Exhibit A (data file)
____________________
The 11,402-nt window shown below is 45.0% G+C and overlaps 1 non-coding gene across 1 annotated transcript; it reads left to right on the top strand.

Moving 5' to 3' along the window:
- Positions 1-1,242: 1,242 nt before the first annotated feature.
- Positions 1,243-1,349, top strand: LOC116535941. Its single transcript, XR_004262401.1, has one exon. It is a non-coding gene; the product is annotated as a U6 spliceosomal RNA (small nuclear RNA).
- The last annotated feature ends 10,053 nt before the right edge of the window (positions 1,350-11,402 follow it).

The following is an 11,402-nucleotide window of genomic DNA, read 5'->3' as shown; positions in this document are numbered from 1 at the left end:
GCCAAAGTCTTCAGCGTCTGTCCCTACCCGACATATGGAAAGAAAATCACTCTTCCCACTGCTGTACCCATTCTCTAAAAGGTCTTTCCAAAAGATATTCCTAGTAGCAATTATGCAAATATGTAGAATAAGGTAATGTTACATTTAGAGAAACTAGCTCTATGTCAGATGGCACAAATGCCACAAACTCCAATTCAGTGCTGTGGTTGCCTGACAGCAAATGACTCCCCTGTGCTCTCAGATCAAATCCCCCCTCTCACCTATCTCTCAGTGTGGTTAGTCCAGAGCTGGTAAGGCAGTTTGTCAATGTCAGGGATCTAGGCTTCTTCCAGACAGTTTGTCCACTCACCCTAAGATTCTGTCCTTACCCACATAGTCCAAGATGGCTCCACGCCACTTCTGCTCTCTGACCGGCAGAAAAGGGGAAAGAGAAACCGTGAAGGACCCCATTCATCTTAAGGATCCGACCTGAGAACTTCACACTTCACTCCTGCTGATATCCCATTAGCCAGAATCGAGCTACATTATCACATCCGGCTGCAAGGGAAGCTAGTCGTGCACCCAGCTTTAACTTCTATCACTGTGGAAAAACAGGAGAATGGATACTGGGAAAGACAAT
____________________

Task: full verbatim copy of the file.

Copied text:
The 11,402-nt window shown below is 45.0% G+C and overlaps 1 non-coding gene across 1 annotated transcript; it reads left to right on the top strand.

Moving 5' to 3' along the window:
- Positions 1-1,242: 1,242 nt before the first annotated feature.
- Positions 1,243-1,349, top strand: LOC116535941. Its single transcript, XR_004262401.1, has one exon. It is a non-coding gene; the product is annotated as a U6 spliceosomal RNA (small nuclear RNA).
- The last annotated feature ends 10,053 nt before the right edge of the window (positions 1,350-11,402 follow it).

The following is an 11,402-nucleotide window of genomic DNA, read 5'->3' as shown; positions in this document are numbered from 1 at the left end:
GCCAAAGTCTTCAGCGTCTGTCCCTACCCGACATATGGAAAGAAAATCACTCTTCCCACTGCTGTACCCATTCTCTAAAAGGTCTTTCCAAAAGATATTCCTAGTAGCAATTATGCAAATATGTAGAATAAGGTAATGTTACATTTAGAGAAACTAGCTCTATGTCAGATGGCACAAATGCCACAAACTCCAATTCAGTGCTGTGGTTGCCTGACAGCAAATGACTCCCCTGTGCTCTCAGATCAAATCCCCCCTCTCACCTATCTCTCAGTGTGGTTAGTCCAGAGCTGGTAAGGCAGTTTGTCAATGTCAGGGATCTAGGCTTCTTCCAGACAGTTTGTCCACTCACCCTAAGATTCTGTCCTTACCCACATAGTCCAAGATGGCTCCACGCCACTTCTGCTCTCTGACCGGCAGAAAAGGGGAAAGAGAAACCGTGAAGGACCCCATTCATCTTAAGGATCCGACCTGAGAACTTCACACTTCACTCCTGCTGATATCCCATTAGCCAGAATCGAGCTACATTATCACATCCGGCTGCAAGGGAAGCTAGTCGTGCACCCAGCTTTAACTTCTATCACTGTGGAAAAACAGGAGAATGGATACTGGGAAAGACAAT